Bruno Rocha

on Software Engineering & Electronics

Using a Macbook Pro as a gaming console

Using a Macbook Pro as a gaming console

I had to leave my gaming computer behind when I moved to another country and have ever since felt an empty spot in my life. I watched many interesting games get released as the years went by, but I didn't feel it was enough justification to buy a gigantic gaming desktop again as I don't have enough space (or will) to have a dedicated space for one.

The release of the Steam Deck got me really excited as it effectively solved the space problem, but it will still take several months until I can get my hands on mine. I then wondered: While my deck doesn't arrive, could I somehow use my work Macbook to emulate the console gaming experience?

It's not hard to install Windows on a Macbook as this is a built-in feature of macOS, but this is not entirely what I was looking for. I wanted to play PC games on the comfort of my sofa, without removing the Macbook from my office. TL;DR: It worked, and really well!

Step 1: Install Windows

As mentioned before, there's nothing special about installing a Windows partition on a Macbook. The Bootcamp Assistant software is built-in in macOS, and all you need to do is provide a Windows iso file (which you can download for free from Microsoft). You can then boot into Windows by holding the Option key during startup:


While Steam does work for macOS, the huge majority of games don't, so it's easier to just install Windows and run things as originally intended. This already lets me play whatever I want, but we're not done yet.

Step 2: Streaming to the TV with Steam Link

The Steam Link is one of these weird pieces of technology that are incredibly useful, yet for some reason pretty unknown. The link was released originally as a hardware in 2015 that allowed you to stream whatever you're using Steam for, but it was repurposed as a mobile/smart TV app around 2018.

Luckily for me, my Samsung TV has the Steam Link app on its store. It's pretty straight-forward: once you turn on Steam on your computer and open the app on your TV, the computer will be detected by the app and you'll be able to stream right away!


Step 3: Enjoy! ...sort of

Streaming through WiFi definitely works, but well, it sucks. Even though I have pretty good internet the input lag is massive, and the image is full of artifacts (not visible in this picture, but think of how YouTube videos appear to "glitch" when your connection is unstable)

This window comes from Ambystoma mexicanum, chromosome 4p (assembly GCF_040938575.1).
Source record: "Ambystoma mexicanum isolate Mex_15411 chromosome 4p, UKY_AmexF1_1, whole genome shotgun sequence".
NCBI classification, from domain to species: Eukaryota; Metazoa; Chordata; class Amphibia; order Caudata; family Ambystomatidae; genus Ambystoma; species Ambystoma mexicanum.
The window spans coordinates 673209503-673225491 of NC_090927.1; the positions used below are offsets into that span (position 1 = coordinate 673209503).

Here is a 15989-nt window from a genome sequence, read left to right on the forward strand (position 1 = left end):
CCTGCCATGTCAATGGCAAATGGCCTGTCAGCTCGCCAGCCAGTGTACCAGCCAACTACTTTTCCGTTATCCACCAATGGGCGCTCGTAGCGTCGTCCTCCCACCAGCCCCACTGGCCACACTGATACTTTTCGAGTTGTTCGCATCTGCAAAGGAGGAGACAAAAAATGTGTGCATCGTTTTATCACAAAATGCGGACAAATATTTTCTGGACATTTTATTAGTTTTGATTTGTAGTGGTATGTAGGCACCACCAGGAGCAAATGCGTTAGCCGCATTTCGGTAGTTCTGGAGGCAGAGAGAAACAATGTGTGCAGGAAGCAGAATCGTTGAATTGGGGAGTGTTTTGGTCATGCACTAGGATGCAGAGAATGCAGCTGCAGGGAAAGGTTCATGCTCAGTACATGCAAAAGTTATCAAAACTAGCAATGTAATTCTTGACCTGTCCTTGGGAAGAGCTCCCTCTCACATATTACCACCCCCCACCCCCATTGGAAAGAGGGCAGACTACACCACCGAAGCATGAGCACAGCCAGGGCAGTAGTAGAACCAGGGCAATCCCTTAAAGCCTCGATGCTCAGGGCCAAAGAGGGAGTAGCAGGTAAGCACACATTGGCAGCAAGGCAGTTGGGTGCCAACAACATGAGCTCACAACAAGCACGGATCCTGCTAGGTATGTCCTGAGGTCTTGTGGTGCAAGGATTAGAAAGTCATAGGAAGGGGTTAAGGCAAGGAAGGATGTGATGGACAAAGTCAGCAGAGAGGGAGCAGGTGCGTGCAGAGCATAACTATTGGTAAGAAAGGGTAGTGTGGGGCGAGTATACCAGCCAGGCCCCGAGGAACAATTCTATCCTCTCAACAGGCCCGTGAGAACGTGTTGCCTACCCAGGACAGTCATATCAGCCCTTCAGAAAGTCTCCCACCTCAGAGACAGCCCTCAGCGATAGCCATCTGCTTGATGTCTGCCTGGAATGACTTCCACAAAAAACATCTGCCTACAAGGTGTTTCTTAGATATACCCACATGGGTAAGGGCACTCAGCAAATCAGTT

I was already meaning to "upgrade" my Macbook to use a wired connection, so I thought this could be an interesting motivator to go forward with it!

Step 4: Start passing wires through the apartment

I'm lucky that half of the work was already done for me. My apartment had a ~10m RJ45 cable coming from the door into the living room, but I needed to re-route it so I could get it closer to the TV and the room in which the Macbook stays. The first thing I did was move the router to behind the TV, and then move a bunch of cable tunnels around to move the cable towards it:


With the cable reaching the router, I could then use the router's outputs to wire the Macbook and the TV itself. Wiring the TV was straight-forward since the router is placed behind the TV, so all I needed to do now was pass a cable to the Macbook's room, which lied directly behind the TV's wall.

As mentioned before, I got pretty lucky with this project. It seems that the previous owner tried to do something similar in the past, because the wall already had a perfectly-sized hole drilled into it! I then used a super long RJ45 cable I had laying around to connect the router through the hole and into a USB-C hub in my desk that is connected to the Macbook itself.


Step 5: Enjoy! (for real!)

The result was beyond my expectations. Both the input-lag and the artifacts were completely gone!

I was also pleasantly surprised with how easy it was to use a controller with this setup. I'm not sure if the praise should go to Valve or Samsung, but plugging a Xbox 360 controller to the TV was all I needed to do for Steam to completely recognize it and let me play with it!


In terms of performance, I can say that this 2019 Macbook Pro is well equipped for the task. These are the games I played and I had no issues with any of them: Elden Ring, Team Fortress 2, Devil May Cry 5, Hades and Dota 2.

The only downside I experienced is that the image is not as crisp as it would be if you were playing directly on your computer. It's definitely noticeable if you compare them, but to be honest, after a couple of minutes playing it I sort of "filtered" it inside my brain and stopped noticing it, so it wasn't bad at all. It's hard to tell the exact difference in these pictures because of the room's lighting, but I think you should be able to tell that the colors on the TV are a bit more "washed out" than the PC one:


In general, the only true problems I experienced were with Windows itself. God, I can't stress enough how awful this OS is. To be honest, I'm not entirely sure if Bootcamp played a role in the issues I experienced, but it didn't feel like it. The issues I experienced is that if anything is out of place in this mess of an OS, the entire system will freak out. The biggest issue I had is that after playing flawlessly for a couple of days, I got a random BSOD in Elden Ring that completely destroyed the video card drivers in a way that no amount of reinstalling or nuking files managed to fix. I was rendered unable to do anything that involved the GPU without getting massive stuttering and FPS drops, and the only fix that worked was to format Windows.

I did get other BSODs after this, but luckily none that completely destroyed the system again. I was then able to finish Elden Ring and feel satisfied with how this project turned out, and am now patiently waiting for my Steam Deck.

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